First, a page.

For those of us interested in the natural world and outdoor activities, Colorado really has it all. It’s location within the USA means it has extremely diverse landscapes: the famed Rocky Mountains covered in Aspen and Conifer trees, flat plains and rolling prairies in the east, high desert lands and canyons in the west, and the Great Sand Dunes National Park in the south. In fact Colorado is spoilt for National Parks and I will highlight a few of them below. Picturesque resort towns and communities are found nestled up in the mountains, from Breckenridge to Steamboat Springs, and they are gorgeous four seasons of the year. Why not get a group of friends or family together and spurge on a luxury retreat up in a mountain paradise for a long weekend, or a week’s skiing? There are gorgeous Colorado mansions available to rent and I can think of nothing better than soaking in a hot spa pool after a day skiing or hiking.
Rocky Mountain National Park
This is one of the most popular national parks in the US with over 3 millions visitors per year and it is only 75 miles from Denver. It is open for your enjoyment every day of the year, though some elevated areas are closed off over the winter and spring due to snow and ice. If you are into skiing there is an abundance of great trails for cross-country skiing and snow shoeing. Rock climbing in the RMNP is recommended for experienced climbers due to the challenging terrain and the thin air due to the elevation above sea level. A fun and relaxing way to enjoy the amazing scenery is to hire a canoe at one of the park’s lovely lakes. Gentle day hikes for both families and those of us that are less fit, hikes to Emerald Lake, Bear lake and the Alberta Falls are excellent options. Bear lake is famous for it’s reflection of Hallett and Longs peaks on a fine still day. It is very popular so it is advisable to head off on your hike early in the day. You can see some of the best scenery that the national park has to offer from the Trail Ridge Road which is typically open from late May to mid October each year. To me there is nothing more exciting than seeing wildlife in their aural habitat. The Rocky Mountains are home to a huge variety of wild animals including elk, bighorn sheep, moose, mountain lions, brown and grizzly bears. Be careful to keep a safe distance of at least 2 bus lengths from these animals, especially the last 4 on the list.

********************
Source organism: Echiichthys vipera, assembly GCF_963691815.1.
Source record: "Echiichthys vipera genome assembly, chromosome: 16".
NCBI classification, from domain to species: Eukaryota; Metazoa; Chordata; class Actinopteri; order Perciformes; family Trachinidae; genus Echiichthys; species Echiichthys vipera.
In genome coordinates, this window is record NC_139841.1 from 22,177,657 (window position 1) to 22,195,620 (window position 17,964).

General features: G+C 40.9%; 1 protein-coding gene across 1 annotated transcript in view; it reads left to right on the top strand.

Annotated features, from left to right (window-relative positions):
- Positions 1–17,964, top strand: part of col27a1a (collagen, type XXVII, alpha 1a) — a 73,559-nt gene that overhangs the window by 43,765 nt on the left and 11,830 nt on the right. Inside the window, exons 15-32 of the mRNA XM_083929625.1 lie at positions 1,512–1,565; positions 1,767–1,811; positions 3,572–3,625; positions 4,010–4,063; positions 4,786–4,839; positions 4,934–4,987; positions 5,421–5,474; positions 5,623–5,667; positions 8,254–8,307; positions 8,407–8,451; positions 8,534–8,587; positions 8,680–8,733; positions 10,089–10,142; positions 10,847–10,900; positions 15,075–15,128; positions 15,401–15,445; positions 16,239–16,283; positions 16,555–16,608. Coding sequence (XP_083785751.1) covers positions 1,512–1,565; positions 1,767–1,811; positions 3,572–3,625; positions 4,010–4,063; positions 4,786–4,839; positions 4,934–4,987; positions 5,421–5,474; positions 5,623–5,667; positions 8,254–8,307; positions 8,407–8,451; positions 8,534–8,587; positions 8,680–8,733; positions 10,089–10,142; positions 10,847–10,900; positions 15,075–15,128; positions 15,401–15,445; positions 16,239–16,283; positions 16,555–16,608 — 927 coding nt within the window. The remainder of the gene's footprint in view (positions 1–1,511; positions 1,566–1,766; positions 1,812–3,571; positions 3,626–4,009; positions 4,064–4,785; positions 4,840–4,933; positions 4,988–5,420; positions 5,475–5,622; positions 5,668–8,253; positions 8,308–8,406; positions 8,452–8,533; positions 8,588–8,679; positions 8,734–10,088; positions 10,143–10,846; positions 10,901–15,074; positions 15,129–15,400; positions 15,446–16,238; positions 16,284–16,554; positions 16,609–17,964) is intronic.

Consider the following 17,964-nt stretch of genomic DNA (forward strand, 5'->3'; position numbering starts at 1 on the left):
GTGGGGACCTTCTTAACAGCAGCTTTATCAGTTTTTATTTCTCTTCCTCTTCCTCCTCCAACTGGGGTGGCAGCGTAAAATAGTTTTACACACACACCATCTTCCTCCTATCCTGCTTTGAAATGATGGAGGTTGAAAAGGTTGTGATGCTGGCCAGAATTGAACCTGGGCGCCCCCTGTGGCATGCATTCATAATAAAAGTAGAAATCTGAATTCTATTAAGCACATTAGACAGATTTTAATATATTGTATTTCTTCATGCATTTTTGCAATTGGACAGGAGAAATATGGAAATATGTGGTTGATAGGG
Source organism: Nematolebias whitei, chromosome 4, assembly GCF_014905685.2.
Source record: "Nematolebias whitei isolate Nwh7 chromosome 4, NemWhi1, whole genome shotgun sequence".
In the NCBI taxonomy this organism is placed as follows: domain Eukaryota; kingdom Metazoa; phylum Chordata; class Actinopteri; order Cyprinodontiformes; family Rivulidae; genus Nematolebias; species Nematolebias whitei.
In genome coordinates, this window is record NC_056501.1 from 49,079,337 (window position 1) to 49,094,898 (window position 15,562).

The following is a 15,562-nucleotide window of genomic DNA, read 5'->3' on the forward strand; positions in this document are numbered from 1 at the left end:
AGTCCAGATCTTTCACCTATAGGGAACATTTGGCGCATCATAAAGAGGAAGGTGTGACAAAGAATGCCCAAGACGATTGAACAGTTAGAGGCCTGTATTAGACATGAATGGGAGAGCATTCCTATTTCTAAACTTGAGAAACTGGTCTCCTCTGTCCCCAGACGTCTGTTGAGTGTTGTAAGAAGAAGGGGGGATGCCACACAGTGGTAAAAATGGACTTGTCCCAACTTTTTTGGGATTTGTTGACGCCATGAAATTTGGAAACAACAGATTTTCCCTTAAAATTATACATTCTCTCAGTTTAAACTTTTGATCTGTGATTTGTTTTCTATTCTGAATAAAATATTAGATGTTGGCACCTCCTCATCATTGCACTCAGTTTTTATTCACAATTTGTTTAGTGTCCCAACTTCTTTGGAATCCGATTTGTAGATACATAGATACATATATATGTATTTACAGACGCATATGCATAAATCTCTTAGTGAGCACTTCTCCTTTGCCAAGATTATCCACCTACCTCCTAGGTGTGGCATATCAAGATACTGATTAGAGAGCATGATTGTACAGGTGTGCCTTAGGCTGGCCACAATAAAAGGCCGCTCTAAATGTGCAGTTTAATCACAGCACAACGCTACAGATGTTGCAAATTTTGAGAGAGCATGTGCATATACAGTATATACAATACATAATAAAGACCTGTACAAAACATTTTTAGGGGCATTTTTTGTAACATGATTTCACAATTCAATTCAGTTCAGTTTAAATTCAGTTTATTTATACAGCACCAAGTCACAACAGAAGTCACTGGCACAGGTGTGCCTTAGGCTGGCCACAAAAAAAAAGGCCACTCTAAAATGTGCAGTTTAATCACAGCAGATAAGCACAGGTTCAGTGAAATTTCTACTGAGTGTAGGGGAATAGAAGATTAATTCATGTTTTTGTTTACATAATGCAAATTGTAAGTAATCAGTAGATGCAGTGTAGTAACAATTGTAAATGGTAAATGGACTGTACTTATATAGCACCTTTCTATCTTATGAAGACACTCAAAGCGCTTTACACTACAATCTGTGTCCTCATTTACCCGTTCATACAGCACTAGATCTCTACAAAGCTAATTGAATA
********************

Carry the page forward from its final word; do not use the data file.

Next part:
Mesa Verde National Park
In the south-west of the state lies this extraordinary national park with a difference. Most national parks are on the map because of their natural beauty but this is a must-see because of amazing human cliff dwellings carved into the walls of it’s canyon, especially the amazing Cliff Palace. From 600-1300AD a community of ancestral Puebloans made this area their home and literally hew their houses out of the rock face. What they left behind has been very well preserved and their fascinating story is well told at the Visitor’s Center, which is where you buy tickets to see the Cliff Palace and other park highlights.
Great Sand Dunes National Park and Preserve
One of the things I love about Colorado is the diversity of scenery in the Centennial State. This is nowhere more evident than at the Great Sand Dunes National Park in southern Colorado. The park’s golden pink dunes (depending on the time of day) are the tallest in North America, rising to 750 feet above the valley floor. What makes it even more other-worldly is that the dunes lie in the shadow of the snow-capped peaks of the Sangre de Cristo Range, part of the Rocky Mountains. While the national park is a popular destination for hiking, backpacking, 4 wheel driving and horse trekking, the dunes provide another fun but more unusual activity – sand boarding and sledding. Between November and April the dunes get covered in snow about once/week and are transformed into a Winter playground for snowboarding, snow sledding and skiing. Like anywhere in the wilderness with no light pollution the stargazing at night is amazing but the dunes here make it even more magical. A favorite part of the park is Medano Creek, a wide shallow stretch of water that has come down from the mountains and that lies at the base of the dunes. The creek’s bed, banks and surrounds are sandy so it really is like a big inland beach. As such it is a great spot for family fun and I can’t wait to ride down the shallow rapids on a rubber ring!
Colorado Springs and Pikes Peak
The mid sized city of Colorado Springs sits at an elevation 1.6 km above sea level at the base of Pikes Peak, on the astern side of the southern Rocky Mountains. Pike’s Peak is one of the tallest mountains in North America. The city is famous for what is called the Garden of the Gods, which has amazing red sandstone rock formations and is considered by many to be one of the most beautiful parks in the world.
Durango Silverton Narrow Gauge Ralway and Museum
My parents went on this train ride a few years ago and loved it. The 45 mile rail track between Durango and Silverton was completed in 1882 and was originally used to transport gold and silver ore out of the San Juan Mountains. The steam locomotives that carry passengers through the scenic wilderness (which is inaccessible to cars) have been in service since the 1880′s.
Also don’t miss visiting Gunnison and the nearby Black Canyon of the Gunnison. Within the canyon rises the tallest cliff face called the Painted Wall. The patterns in the cliff were formed by molten rock being squeezed through fractures in the existing rock millions of years ago.